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Salt, sand, and another storm

As I type, the news is on. They showed one lady getting a bag of sand for her trunk. A great idea, but I urge anyone getting a bag of salt and/or sand to also get a closable plastic tub to put it in. Salt and/or sand will absorb moisture, releasing it slowly, making your trunk a humidity chamber (a salt chamber if you got a salt mix) and slowly lead to rot in the truck and all it’s many connected cavities.

Just a friendly tip.

Drive safely everyone.

Yep, sounds like everyone is falling all over one another to deal with the storm.

Kitty litter is probably a better choice, especially if you have a cat, or even floor dry. Around here they sell sand in a tube which is just sand and no salt in it. But its heavy. Salt though in the trunk can quickly cause rust as I found out in my youth.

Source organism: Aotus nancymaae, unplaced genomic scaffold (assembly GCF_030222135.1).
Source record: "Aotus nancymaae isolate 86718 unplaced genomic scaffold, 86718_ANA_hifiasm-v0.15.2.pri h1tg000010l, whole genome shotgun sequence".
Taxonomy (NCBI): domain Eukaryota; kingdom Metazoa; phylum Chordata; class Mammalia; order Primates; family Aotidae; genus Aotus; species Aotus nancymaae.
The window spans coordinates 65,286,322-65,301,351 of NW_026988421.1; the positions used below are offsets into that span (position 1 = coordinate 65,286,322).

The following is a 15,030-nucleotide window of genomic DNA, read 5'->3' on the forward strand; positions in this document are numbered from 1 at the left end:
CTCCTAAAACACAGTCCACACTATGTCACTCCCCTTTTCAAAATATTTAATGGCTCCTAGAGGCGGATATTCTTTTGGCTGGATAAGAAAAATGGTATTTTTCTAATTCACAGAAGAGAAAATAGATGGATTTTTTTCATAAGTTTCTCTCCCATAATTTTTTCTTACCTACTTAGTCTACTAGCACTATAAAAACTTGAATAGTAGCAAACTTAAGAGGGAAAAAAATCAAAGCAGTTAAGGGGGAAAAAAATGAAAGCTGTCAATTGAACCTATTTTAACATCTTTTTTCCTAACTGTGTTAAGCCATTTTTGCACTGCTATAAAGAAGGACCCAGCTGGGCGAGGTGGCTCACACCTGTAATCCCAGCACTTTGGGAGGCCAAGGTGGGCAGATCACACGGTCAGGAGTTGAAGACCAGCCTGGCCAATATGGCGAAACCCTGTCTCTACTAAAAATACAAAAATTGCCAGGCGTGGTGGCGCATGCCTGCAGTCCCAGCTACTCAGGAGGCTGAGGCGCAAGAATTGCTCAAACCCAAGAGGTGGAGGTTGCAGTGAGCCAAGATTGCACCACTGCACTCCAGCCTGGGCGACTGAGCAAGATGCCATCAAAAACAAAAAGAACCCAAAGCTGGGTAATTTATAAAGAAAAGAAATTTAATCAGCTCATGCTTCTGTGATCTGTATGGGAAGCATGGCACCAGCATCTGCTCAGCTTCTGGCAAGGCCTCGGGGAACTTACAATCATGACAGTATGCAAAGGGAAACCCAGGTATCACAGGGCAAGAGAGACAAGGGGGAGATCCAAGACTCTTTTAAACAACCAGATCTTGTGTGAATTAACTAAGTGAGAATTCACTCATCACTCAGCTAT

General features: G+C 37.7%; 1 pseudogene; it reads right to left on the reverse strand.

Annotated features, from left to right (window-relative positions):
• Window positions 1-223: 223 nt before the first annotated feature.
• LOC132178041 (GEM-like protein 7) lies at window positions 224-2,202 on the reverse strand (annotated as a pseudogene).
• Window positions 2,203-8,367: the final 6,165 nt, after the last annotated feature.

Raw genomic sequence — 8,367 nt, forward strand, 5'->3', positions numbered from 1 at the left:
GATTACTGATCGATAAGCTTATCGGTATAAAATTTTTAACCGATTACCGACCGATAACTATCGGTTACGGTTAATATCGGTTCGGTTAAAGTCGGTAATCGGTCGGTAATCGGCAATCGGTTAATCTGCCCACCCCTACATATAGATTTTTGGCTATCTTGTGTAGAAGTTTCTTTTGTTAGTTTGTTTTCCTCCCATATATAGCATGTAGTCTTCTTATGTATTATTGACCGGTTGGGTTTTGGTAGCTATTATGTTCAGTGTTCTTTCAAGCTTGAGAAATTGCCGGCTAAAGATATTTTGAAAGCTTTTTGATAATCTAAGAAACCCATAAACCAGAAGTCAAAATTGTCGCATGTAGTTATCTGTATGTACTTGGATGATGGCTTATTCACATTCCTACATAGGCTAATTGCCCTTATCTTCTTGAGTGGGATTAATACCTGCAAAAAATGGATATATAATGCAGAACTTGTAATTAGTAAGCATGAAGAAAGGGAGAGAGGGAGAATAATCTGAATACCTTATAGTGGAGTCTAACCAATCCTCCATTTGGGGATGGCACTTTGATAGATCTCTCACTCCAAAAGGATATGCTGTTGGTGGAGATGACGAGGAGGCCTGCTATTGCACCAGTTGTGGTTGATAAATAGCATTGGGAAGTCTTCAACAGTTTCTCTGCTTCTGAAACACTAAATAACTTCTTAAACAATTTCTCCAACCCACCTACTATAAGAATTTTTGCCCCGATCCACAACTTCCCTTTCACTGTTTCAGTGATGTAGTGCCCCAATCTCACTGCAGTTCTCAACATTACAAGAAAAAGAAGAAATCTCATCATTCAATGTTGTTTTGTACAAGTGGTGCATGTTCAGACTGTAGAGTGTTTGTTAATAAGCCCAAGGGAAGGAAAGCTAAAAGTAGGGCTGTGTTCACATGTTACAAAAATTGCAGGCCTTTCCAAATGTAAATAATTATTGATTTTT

Good luck to everybody down there.

@mountainbike, good tip. I had never thought of that, though I also don’t tend to load up the car with salt or sand.

Was this a weight thing or to have for helping getting unstuck? Or both? I used to use sand for weight in the back of a pickup, but that’s about it. For getting unstuck these days, I actually carry a couple of pieces of concrete reinforcing mesh in the back of the car.